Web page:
NCF Nation: Raghib Ismail

3-point stance: A&M has handled success

December, 10, 2012
1. Texas A&M coach Kevin Sumlin, when asked Saturday night if Heisman-winning quarterback Johnny Manziel would be able to fit his head in his helmet next season, said: “I don’t know. That’s a growing process.” But he pointed out that the Aggies have entered new territory this season (new league, top 10 and Manziel’s sudden national prominence) and performed well. “Handling success is the best thing that we have done this year,” he said.

2. Cincinnati scored quite a coup Saturday by spiriting Tommy Tuberville out of Texas Tech to replace Butch Jones. Tuberville is a veteran and a consistent winner and provides just the sort of ballast that the Big East has lacked in recent years. After USF fired Skip Holtz, the conference had one coach with more than 25 career victories: Paul Pasqualoni of UConn. Tuberville didn’t come to Cincinnati as Indiana Jones, ready to save the league. He came because he wanted out of Lubbock.

3. Notre Dame didn’t end its 25-year Heisman drought. But linebacker Manti Te'o became the first Irish player to finish second since Raghib Ismail did so in 1990. More importantly, Te’o is the third defensive player in the past four seasons to make it to New York as a Heisman finalist. Defensive players will always be dependent on excelling in a season in which no offensive player stands out. But the time is near when a defender will hoist the trophy.
"College Football Live" is taking a look this week at the top individual seasons of the past 50 years. Notre Dame has seen its share of great ones in the past half-century. Here's a look at some of the best.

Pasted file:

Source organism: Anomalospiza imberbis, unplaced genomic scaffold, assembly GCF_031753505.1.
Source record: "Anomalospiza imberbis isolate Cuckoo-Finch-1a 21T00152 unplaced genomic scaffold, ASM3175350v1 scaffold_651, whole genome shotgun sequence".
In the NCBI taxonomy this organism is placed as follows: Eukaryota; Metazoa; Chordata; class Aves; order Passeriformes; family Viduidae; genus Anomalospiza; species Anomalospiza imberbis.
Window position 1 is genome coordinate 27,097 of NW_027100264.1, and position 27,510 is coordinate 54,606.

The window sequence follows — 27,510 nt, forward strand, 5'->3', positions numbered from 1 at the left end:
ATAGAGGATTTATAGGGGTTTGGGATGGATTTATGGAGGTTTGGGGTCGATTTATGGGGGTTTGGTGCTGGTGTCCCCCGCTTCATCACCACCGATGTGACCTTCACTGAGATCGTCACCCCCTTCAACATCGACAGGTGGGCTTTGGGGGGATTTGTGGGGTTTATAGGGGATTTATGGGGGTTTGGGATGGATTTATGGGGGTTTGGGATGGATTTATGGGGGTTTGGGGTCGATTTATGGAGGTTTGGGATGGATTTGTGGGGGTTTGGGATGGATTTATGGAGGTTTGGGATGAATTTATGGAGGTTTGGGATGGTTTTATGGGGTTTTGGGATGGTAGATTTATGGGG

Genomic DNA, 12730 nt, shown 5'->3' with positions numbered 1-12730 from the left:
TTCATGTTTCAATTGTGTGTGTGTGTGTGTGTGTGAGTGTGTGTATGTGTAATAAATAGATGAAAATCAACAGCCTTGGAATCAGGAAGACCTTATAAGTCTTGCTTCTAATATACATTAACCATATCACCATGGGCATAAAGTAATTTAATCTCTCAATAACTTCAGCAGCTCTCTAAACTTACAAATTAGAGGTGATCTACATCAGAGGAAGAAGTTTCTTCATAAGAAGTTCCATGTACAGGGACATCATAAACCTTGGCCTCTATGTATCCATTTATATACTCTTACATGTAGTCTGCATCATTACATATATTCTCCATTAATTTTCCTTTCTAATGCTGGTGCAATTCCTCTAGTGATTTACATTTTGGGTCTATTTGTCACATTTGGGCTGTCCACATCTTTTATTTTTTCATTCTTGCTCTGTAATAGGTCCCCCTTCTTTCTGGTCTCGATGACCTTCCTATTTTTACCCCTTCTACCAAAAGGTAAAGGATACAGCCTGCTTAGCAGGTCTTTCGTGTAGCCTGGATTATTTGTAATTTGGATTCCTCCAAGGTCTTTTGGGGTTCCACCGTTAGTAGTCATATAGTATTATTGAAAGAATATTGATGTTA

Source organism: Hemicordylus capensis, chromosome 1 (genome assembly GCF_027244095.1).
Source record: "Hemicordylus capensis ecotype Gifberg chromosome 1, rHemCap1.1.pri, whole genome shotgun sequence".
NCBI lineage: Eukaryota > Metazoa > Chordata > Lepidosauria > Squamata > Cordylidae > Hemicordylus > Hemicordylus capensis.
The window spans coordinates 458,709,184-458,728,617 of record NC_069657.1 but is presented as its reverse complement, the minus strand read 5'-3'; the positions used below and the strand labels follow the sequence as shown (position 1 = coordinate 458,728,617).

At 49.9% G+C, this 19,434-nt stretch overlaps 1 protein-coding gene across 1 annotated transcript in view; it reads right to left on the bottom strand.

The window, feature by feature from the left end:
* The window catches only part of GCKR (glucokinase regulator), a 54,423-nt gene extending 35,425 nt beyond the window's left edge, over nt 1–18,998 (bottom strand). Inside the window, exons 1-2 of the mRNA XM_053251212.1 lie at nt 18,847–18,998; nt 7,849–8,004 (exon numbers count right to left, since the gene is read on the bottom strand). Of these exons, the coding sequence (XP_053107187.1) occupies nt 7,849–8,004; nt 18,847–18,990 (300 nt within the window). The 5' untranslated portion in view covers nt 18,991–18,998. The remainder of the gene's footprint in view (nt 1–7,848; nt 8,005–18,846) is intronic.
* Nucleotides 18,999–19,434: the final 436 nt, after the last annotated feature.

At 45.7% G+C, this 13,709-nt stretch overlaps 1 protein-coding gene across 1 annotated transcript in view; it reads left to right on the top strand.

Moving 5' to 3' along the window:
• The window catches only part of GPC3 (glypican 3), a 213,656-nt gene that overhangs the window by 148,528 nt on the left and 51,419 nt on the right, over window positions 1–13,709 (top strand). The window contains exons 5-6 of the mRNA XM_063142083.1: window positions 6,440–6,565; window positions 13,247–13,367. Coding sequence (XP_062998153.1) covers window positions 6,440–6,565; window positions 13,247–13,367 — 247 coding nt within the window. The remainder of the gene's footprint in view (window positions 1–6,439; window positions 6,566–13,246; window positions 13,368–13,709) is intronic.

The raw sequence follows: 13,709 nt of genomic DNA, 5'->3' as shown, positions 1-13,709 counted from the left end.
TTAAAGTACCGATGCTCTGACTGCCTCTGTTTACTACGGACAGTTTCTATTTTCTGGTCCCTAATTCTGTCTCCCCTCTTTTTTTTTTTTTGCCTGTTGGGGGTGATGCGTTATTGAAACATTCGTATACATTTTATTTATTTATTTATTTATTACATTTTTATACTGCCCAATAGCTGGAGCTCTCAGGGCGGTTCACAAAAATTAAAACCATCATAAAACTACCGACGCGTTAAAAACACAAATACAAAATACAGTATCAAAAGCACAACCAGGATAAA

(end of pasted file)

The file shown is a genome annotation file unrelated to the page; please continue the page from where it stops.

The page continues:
[+] EnlargeTim Brown
AP PhotoNotre Dame receiver Tim Brown won the Heisman Trophy in 1987.
1. Tim Brown, 1987: Notre Dame's most recent Heisman Trophy winner notched 846 receiving yards and three touchdowns; rushed for 144 yards and a score; averaged nearly 20 yards per kick return; and brought back three punts for touchdowns. His 167.9 all-purpose yards per game were sixth-most in the nation.

2. John Huarte, 1964: Huarte set 12 school records en route to winning the Heisman Trophy, completing better than 55 percent of his passes for 2,062 yards, 16 touchdowns and 11 interceptions. He added three more scores on the ground, and his 2,069 yards of total offense were third in the nation in 1964.

3. Raghib Ismail, 1990: The Walter Camp Player of the Year rushed for 537 yards and three touchdowns; caught 32 passes for 699 yards and two touchdowns; averaged 24 yards per kick return -- one of which was returned for a touchdown -- and brought back 13 punts for 151 yards. The Rocket finished second in Heisman Trophy voting behind BYU's Ty Detmer.

Entering the Hall: Dave Casper

May, 15, 2012
The College Football Hall of Fame enshrinement festival will be getting some local flavor.

Former Notre Dame tight end Dave Casper will have the chance to return to South Bend, Ind., as part of the 2012 College Football Hall of Fame class, his second Hall of Fame induction in the past decade.